Why can't the EU let go of nuclear energy?

This is an opinion article by an external contributor. The views belong to the writer.
Why can't the EU let go of nuclear energy?
The nuclear power plant in Grohnde in the Hamelin-Pyrmont district in Lower Saxony. Credit: Pixabay.

As many troubled relationships are, the one between the European Union and nuclear energy is hard to break. However, whatever the most difficult thing to do is more often than not the right thing to do.

According to Eurostat figures, 14 EU countries had operational nuclear reactors in 2017 and nuclear plants generated around 25% of the electricity produced in the EU in the same year.

Around one-fourth of the electricity we produce comes from the atom, which means that the time to talk about the future of nuclear energy is still ongoing.

Nuclear energy is often addressed as a tool for tackling climate change since it is able to produce energy with low CO2 emissions, reaching the amount of 0 during the production phase.

However, according to the World Nuclear Industry Status Report of 2019, we observe a fall of renewable energy sources’ total cost compared to coal and combined gas cycle power generation respectively of 88% for solar and 69% for wind power. At the same time, nuclear energy sees its costs increasing by 23%. Furthermore, nowadays investors tend to privilege renewables and invested in wind power ($134 billion) and in solar ($139 billion), while nuclear energy attracted only $33 billion.

This information depicts a scenario in which nuclear energy attracts less investments from the private sector and the reasons are likely to be the fact that nuclear power is technologically and financially more demanding than its alternatives and its implementation on a great scale is slower.

The risk of additional costs due to delays, as in the case of Hinkley Point C, Flamanville and Oikiluoto, is another fundamental reason for lack of trust in nuclear energy as a valuable option for cleaning the energy mix.

These delays are notably not only a risk for investors but, on the other hand, also for citizens, since the greater the time lag is the greater the amount of background emissions associated to nuclear power are, since the operations to build the powerplants are themselves polluting but no significant emissions’ reduction is taking place during the delayed construction.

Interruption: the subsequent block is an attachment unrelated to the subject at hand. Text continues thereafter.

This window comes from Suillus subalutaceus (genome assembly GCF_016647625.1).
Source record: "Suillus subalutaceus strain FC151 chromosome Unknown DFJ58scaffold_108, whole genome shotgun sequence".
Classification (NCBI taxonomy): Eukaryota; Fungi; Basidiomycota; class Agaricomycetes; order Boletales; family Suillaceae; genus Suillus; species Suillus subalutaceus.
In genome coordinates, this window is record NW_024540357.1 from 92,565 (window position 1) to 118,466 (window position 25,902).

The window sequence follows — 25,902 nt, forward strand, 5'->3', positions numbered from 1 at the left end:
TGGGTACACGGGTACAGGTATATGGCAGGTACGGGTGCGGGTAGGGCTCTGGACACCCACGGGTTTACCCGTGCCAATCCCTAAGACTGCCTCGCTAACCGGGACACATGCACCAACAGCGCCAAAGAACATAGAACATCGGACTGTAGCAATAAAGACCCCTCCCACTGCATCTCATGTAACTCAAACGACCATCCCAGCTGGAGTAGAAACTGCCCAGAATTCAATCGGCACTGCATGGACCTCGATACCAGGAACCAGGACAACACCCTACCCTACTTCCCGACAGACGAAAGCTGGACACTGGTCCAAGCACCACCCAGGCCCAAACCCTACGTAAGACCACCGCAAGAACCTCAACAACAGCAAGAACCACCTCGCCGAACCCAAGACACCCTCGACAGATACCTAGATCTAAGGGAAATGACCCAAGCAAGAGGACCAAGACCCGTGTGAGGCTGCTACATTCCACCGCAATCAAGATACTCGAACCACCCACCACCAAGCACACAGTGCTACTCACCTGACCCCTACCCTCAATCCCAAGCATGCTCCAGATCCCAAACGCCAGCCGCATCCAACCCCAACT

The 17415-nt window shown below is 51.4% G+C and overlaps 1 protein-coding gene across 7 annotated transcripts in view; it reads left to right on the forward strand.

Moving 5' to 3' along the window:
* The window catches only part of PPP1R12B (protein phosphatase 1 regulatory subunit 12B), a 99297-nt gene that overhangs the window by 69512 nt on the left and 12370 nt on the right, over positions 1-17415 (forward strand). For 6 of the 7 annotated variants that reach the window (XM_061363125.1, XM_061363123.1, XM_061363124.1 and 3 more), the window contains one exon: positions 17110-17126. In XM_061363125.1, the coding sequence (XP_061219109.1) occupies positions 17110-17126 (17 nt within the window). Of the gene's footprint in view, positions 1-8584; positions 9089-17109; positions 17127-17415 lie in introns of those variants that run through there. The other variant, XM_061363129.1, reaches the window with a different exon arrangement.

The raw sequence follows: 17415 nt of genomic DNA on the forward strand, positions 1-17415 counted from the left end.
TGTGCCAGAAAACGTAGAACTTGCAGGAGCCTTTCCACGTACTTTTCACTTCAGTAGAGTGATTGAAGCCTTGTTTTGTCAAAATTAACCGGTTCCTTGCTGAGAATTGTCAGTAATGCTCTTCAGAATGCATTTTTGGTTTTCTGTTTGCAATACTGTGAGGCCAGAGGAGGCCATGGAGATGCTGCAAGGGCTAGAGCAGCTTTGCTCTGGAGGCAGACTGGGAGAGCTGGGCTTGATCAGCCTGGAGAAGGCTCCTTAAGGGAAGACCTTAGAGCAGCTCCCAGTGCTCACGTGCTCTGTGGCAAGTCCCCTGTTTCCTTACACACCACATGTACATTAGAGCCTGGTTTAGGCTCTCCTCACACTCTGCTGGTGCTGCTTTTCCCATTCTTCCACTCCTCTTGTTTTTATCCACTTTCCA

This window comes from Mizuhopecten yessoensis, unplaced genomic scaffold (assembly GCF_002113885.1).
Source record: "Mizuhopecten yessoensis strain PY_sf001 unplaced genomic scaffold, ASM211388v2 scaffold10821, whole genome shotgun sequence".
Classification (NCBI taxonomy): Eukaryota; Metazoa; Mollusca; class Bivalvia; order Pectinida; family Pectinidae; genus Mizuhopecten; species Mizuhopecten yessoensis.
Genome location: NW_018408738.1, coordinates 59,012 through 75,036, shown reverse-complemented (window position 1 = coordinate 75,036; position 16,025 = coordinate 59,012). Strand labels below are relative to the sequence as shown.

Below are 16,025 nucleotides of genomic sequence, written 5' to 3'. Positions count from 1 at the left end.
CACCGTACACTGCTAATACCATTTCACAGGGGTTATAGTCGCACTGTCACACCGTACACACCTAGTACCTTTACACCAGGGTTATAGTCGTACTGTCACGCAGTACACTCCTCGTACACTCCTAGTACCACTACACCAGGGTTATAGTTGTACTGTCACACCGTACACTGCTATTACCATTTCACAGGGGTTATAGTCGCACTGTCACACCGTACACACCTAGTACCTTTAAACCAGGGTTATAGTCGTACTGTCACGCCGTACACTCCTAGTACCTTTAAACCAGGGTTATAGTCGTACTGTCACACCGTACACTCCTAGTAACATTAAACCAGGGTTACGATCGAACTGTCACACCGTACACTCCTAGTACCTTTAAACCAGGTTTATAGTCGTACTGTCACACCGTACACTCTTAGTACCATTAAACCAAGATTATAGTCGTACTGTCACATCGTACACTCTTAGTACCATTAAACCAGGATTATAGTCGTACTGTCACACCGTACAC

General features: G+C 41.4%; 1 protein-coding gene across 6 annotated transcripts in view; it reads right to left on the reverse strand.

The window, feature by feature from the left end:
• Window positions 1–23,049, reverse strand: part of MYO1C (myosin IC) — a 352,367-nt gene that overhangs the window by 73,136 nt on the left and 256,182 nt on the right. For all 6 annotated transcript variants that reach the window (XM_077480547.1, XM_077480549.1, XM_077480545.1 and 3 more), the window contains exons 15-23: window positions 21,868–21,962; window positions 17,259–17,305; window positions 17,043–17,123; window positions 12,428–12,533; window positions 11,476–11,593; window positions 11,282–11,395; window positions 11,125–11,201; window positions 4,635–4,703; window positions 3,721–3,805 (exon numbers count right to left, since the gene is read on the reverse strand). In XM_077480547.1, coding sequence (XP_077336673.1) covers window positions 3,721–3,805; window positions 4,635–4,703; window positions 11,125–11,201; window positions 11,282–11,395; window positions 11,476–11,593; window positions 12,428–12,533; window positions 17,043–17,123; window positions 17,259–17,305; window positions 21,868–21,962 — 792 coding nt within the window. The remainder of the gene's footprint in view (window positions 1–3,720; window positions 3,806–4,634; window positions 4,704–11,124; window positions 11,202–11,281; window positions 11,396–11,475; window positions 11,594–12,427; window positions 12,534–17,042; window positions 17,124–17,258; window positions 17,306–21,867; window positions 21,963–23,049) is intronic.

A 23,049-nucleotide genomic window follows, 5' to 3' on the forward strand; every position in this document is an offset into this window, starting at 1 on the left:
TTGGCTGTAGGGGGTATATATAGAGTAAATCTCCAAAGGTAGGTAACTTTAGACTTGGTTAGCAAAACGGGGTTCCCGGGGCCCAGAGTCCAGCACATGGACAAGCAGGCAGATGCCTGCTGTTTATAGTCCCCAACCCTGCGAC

The effects of these economic trends are observed in European Union’s energy mix, whose additional capacity in 2018 was almost entirely made by renewables, more precisely 371 terawatt-hours added by wind power and 128 terawatt-hours from solar power compared to 1997.

On a practical level, the EU is already reshaping its energy mix by privileging renewable energy sources over nuclear and it should be expected that decisions taken at the highest institutional level are coherent with this overall tendency. However, things are more complex.

From the last signals that the European institutions sent us, it seems that nuclear energy still has a place in our strategy to achieve sustainable energy production: the most relevant one is the decision of EU ministers to include nuclear projects in a sustainable finance classification scheme that will make them eligible for green investment.

Around €180 billion euros per year of additional investments are at stake and, in order to be selected, the Commission proposed in May a system to decide which projects should be included and the Council had the role to establish 6 objectives to define the eligible projects: climate change mitigation; climate change adaptation; sustainable use and protection of water and marine resources; transition to a circular economy, including waste prevention and recycling; pollution prevention and control; prevention and restoration of biodiversity and ecosystems.

To be accepted as sustainable financing, projects must contribute “substantively” to at least one of these six goals without harming any of the others. These criteria do not exclude nuclear capacity from the eligible projects as demanded by Germany, Austria and Luxembourg, who explicitly called for this requirement to be part of the framework, and for this reason, the division among the Member States became visible.

This episode clearly shows how the interests of countries as France, the main nuclear player in Europe, and Eastern European countries that are dependent on coal and plan to increase their nuclear capacity – two reactors with total net capacity of 2.4 gigawatts in Hungary by 2026, two new reactors of 1,200 megawatts each in Czech Republic, two small reactors for a total capacity of 900 megawatts, a three gigawatt nuclear power plant planned to be built in Poland by 2029 and another 3 gigawatt by the 2030s and a replacement plan for the 1200 megawatt Bohunice reactor in Slovakia – are keeping the atom in our energy strategy despite efforts of institutions as the European Parliament to exclude it from green investments.

Politics, rather than the economy, is keeping the relationship between nuclear energy and the EU in place and the main risk coming from this situation is that a considerable amount of resources could be driven to the most expensive and inefficient solution and, consequently, slow down the whole transition.

The EU definitely needs a discussion on nuclear energy that is able to look at what findings tell us instead of being rooted in fear and irrationality, particularly because this negative perspective helps those who advocate for an ultimately not effective choice to depict any opposition to their viewpoint as “moved by fear” of nuclear energy rather than on solid evidences.

Our relationship with nuclear energy has to change and, eventually, to end.

Riccardo Antonucci 

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